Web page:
The confrontations had grown ever more frequent, the distance between them ever wider, the resentment ever deeper. Eventually, inevitably, she’d ended it. They’d had a brief reconciliation – the sex, ironically, the best it had ever been – but his work had got in the way again and two weeks later she’d called a final time out.

‘I love you, Arieh,’ she’d said. ‘But I can’t live with only a fraction of you. You’re never here. Even when you are here, your mind’s somewhere else. It won’t work. I need more.’

He’d moved out of their apartment, got on with his job, tried to persuade himself it was all for the best.

Five weeks after that she’d called to say she was pregnant.

‘Is it mine?’ he’d asked.

‘No, it’s Menachem Begin’s. I froze a sperm sample before he died. Of course it’s yours,
dafook
!’

He’d lost a lover and gained a child. Strange the way life turned.

Sarah’s phone went straight to voicemail. He left a rambling message, saying he hoped everything had gone OK, was sorry to have ducked out early, would call later. Then, ringing off, he pressed himself back into the doorway and waited for the rain to ease.

Normally Armenian Orthodox Patriarchate Road was quiet. With the municipal roadworks closing the Jaffa Gate to outgoing traffic, vehicles wanting to exit the Old City now had to come this way down to the Zion or Dung Gates. The result: an endless stream of cars, taxis and No. 38 buses clogging the narrow thoroughfare and pushing whatever pedestrians there were up against the walls to either side of the street. A pair of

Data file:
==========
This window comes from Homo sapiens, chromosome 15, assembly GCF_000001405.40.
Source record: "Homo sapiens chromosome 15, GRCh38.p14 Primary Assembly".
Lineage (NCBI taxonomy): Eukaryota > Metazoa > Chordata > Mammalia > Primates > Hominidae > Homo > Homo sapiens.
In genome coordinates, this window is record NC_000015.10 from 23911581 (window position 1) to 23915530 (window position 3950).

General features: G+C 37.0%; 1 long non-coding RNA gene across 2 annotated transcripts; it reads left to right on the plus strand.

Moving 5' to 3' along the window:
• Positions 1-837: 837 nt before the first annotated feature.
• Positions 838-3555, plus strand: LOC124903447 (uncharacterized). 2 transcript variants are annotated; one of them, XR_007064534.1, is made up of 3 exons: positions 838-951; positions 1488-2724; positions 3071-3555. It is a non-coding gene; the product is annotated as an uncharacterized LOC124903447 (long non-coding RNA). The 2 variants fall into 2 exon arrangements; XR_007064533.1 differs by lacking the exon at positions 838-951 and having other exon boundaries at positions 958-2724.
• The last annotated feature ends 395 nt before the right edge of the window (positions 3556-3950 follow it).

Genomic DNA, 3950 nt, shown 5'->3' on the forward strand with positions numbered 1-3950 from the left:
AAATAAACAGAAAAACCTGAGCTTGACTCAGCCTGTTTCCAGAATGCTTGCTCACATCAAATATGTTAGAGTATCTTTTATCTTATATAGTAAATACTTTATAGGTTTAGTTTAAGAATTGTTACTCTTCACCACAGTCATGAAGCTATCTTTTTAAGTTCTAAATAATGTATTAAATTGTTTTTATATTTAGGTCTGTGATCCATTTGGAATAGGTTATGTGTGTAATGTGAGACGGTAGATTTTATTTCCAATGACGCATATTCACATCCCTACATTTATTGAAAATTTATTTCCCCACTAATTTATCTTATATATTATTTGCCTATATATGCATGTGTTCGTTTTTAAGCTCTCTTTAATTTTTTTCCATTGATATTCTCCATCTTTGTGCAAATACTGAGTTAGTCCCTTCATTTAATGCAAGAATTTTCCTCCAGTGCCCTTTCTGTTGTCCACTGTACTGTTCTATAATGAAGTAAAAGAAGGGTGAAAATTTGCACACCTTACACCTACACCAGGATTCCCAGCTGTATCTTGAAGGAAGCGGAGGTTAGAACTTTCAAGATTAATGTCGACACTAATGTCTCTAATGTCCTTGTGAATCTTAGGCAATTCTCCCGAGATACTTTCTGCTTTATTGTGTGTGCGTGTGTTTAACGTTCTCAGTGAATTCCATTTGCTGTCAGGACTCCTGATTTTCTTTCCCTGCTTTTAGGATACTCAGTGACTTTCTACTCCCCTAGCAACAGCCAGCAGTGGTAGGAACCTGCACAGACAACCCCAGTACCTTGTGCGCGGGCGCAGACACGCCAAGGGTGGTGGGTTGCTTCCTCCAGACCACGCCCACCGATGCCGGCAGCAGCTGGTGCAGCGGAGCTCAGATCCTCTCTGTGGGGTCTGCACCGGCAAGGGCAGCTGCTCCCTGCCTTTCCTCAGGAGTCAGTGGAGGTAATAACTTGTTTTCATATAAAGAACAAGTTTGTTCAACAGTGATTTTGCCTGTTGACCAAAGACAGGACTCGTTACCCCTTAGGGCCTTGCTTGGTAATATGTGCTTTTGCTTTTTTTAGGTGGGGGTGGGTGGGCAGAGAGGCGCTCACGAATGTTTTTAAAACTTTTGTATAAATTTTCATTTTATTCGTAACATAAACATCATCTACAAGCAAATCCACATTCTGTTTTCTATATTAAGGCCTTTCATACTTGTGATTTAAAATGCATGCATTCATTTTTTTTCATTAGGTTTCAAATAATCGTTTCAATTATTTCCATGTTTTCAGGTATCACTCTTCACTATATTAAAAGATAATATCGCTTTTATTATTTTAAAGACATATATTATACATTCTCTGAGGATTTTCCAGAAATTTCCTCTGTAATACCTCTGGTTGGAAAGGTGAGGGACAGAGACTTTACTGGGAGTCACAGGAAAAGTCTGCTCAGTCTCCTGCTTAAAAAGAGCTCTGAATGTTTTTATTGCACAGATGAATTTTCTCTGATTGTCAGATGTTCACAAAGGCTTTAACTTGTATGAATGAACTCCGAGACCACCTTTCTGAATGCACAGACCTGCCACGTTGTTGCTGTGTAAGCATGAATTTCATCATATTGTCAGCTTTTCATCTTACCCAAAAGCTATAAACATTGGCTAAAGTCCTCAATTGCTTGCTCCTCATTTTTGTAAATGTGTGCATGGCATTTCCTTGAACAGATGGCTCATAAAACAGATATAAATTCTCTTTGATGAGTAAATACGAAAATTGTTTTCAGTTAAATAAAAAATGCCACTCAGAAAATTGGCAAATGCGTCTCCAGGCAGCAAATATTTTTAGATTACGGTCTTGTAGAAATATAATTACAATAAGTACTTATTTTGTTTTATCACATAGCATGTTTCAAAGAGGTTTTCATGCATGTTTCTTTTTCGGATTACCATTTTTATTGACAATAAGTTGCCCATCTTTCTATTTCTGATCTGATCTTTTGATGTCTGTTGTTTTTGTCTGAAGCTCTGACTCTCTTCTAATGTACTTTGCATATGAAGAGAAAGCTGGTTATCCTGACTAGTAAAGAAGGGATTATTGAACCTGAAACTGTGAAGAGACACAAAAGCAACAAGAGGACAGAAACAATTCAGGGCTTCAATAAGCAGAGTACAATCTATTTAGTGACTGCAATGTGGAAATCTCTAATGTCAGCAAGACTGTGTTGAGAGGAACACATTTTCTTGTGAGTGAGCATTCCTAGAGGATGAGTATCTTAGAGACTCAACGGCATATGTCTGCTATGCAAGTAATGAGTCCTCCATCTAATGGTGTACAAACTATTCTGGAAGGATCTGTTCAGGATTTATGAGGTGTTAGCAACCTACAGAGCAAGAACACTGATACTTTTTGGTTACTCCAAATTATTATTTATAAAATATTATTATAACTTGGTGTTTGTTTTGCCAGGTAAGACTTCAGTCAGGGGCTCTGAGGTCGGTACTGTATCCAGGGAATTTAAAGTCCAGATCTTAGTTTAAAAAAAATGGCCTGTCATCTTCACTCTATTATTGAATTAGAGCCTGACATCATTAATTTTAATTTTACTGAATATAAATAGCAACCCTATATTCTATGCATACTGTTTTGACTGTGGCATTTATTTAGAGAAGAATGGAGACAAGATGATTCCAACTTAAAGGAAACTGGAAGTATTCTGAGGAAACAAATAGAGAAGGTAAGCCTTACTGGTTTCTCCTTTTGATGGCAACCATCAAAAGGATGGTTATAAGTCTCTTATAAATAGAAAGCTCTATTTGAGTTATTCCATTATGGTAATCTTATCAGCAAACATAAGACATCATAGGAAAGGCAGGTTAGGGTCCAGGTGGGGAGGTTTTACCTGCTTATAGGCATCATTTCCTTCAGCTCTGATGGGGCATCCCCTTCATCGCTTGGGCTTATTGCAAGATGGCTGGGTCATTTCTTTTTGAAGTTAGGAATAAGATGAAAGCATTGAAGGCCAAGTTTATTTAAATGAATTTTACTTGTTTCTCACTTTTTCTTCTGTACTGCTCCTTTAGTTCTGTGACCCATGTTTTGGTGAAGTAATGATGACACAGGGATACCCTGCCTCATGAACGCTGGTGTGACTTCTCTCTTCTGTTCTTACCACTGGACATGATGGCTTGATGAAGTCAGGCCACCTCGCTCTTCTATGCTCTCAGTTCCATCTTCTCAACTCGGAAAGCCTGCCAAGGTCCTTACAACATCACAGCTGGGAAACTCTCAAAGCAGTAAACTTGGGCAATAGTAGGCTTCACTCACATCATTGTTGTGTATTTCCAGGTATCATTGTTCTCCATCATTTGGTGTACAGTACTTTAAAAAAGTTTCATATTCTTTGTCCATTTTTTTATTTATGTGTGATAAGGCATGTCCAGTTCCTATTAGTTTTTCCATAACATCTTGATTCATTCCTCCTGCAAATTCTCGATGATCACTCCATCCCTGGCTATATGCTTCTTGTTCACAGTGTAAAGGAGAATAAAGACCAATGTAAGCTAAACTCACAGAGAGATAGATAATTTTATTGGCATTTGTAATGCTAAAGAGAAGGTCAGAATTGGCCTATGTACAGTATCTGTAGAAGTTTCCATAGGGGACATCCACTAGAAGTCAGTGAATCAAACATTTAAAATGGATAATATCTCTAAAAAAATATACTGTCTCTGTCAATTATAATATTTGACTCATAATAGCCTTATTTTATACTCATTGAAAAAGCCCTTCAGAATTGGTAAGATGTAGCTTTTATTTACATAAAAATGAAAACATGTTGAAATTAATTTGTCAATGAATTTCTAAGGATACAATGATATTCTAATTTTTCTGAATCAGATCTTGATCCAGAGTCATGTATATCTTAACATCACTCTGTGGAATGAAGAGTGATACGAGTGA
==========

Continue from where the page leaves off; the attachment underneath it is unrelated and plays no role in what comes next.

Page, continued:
Haredim
bustled past, their heads down, plastic bags wrapped around their Homburg hats to keep them dry, and then a group of tourists, all wearing matching blue cagoules with the logo ‘Holy Land Travel: Bringing You Closer to God’ emblazoned on the back. They looked miserable. You didn’t expect it to rain in the Holy Land. Certainly not in June. It made God’s city look distinctly uncelestial.

Eventually the downpour slowed and Ben-Roi continued on his way. He passed the Bulghourji Bar and went through a short 50-metre tunnel where he had to flatten himself against the wall to avoid being crushed by a 38 bus. At the other end, just past the Sandrouni Armenian Art Centre, an ornately arched doorway opened to the left, with above it a stone inscribed in Arabic, Armenian and Latin script:
Couvent Armenien St Jacques
read the only part Ben-Roi could decipher. Three regular policemen and a couple of green-uniformed border police stood guard underneath.

Ben-Roi flashed his ID and walked through the entrance, only the second time in his seven years with the Jerusalem Police he’d had cause to enter the compound. The Armenian community was a small, close-knit one and, in general, a lot less trouble than its Jewish and Muslim neighbours.